As we age, there are many aesthetic changes that we have to accept, such as fine lines, wrinkles and grey hair. And while a reduced sex drive is a biggie when it comes to ageing, that doesn’t mean you should have to endure bad sex as you get older. In fact, there are a variety of ways, such as exercise, to boost your sex drive, Dr Kieran Kennedy tells Starts at 60. But before we delve into some of the exercises you can do, Dr Kennedy says it’s important to understand why these changes occur in the first place.
“It’s common to notice a reduction in libido [sex drive] as we age, and there are a number of physical changes that we might notice too,” Dr Kennedy explains.
For women, he says changes to lubrication, arousal and sensation are pretty common. While men may experience difficulties with getting or keeping an erection, also known as erectile dysfunction.
“Changes here often come down to our hormone profiles changing as we age,” Dr Kennedy says, explaining that shifts in oestrogen, progesterone and testosterone are notable drivers for women, while testosterone production can slow in men.
However, the good news is that a little exercise can go a long way when it comes to improving your sex life. If you’re not sure where to start, Dr Kennedy has listed his top five exercises. However, he suggests talking with your doctor before starting a new exercise regime.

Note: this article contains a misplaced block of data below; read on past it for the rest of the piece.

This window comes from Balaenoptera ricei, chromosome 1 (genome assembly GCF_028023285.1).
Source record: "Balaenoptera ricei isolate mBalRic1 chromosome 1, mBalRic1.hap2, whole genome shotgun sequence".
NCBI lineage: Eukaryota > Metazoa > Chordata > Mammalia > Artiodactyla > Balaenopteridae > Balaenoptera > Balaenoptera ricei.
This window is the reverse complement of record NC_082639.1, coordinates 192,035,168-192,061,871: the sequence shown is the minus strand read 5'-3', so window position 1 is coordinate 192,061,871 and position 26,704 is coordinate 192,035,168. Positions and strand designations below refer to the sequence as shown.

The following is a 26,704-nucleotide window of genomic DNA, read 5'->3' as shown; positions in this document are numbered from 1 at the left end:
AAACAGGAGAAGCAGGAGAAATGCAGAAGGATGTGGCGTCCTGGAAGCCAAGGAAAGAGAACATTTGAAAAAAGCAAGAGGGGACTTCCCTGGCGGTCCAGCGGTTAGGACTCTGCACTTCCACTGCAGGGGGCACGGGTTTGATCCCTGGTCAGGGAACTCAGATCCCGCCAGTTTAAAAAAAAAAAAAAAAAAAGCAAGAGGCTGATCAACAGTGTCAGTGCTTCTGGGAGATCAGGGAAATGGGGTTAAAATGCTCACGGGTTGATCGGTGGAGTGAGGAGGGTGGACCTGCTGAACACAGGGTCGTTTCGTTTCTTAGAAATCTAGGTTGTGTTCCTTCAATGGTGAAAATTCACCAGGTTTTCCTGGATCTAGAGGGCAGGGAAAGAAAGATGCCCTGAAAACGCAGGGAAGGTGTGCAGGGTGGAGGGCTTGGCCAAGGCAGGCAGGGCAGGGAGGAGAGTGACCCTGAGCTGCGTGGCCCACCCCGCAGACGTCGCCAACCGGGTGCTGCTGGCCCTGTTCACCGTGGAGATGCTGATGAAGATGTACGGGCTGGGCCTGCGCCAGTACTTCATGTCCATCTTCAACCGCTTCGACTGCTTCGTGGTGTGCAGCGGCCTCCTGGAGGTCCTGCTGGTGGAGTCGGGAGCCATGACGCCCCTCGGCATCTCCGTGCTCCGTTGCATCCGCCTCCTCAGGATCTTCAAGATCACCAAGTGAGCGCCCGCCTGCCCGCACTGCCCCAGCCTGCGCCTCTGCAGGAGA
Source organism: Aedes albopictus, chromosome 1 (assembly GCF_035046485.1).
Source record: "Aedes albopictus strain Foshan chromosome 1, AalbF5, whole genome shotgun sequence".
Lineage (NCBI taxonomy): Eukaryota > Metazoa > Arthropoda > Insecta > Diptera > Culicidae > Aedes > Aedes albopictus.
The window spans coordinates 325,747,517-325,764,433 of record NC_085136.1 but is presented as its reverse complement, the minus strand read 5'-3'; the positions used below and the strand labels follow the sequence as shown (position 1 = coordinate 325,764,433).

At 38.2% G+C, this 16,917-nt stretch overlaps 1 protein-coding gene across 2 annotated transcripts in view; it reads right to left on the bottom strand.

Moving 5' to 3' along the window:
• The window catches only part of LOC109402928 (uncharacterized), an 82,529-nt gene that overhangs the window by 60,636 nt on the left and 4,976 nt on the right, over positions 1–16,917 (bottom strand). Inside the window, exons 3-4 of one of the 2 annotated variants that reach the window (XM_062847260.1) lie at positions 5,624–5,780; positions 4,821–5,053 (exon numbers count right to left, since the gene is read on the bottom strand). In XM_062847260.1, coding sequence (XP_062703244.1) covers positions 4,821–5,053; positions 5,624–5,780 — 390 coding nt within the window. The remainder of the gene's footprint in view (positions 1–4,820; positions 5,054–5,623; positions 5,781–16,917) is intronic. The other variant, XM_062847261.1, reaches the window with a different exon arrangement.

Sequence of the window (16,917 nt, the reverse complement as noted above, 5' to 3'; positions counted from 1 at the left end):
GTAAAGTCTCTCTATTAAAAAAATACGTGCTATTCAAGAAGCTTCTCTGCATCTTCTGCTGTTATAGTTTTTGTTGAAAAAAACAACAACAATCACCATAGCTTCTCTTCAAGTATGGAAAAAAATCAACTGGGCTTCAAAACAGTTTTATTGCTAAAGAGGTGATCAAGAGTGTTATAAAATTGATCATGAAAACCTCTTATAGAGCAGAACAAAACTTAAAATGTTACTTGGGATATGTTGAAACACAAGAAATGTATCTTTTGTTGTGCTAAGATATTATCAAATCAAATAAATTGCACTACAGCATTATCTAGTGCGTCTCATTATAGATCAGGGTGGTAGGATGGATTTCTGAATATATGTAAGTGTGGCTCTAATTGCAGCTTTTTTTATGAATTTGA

Dr Kennedy reckons cardiovascular exercises, such as walking, light jogs or swimming, are a good place to start, as research shows that “improved cardiovascular fitness can have positive impacts” on your sexual health and performance as you age.
He says incorporating core exercises into your weekly routing is also super important, explaining that, “healthy sexual function often involves movement that comes from our abdominal muscles”. Dr Kennedy says yoga and Pilates are both ideal exercises for core strength.
Meanwhile, Kegel exercises, also known as pelvic floor muscle training, should be considered a first-line approach when it comes to improving sexual function, Dr Kennedy says, explaining that these types of exercises help engage and strengthen your pelvic floor. A quick search of the internet, particularly YouTube, will bring up plenty of demonstrations of how to do these exercises.
“The pelvic floor muscles play a vital role in many areas of health, and for both men and women this includes sexual function,” Dr Kennedy says.
And research has shown that regular yoga can improve your sexual health thanks to its combination of low-impact strengthening, increased flexibility and mental health benefits. According to a study published online in The Journal of Sexual Medicine in February 2010, regularly practising yoga improves sexual function in women.
Finally, Dr Kennedy reckons a big component of sexual health and function comes down to “how we’re doing mentally”. “Engaging in regular exercise that leaves us feeling good mentally is [consequently] another solid way to help prep [your] brain and body for better sexual health,” he says. Whether that’s a brisk walk with a friend or a team sport “doing something you enjoy has added benefits”.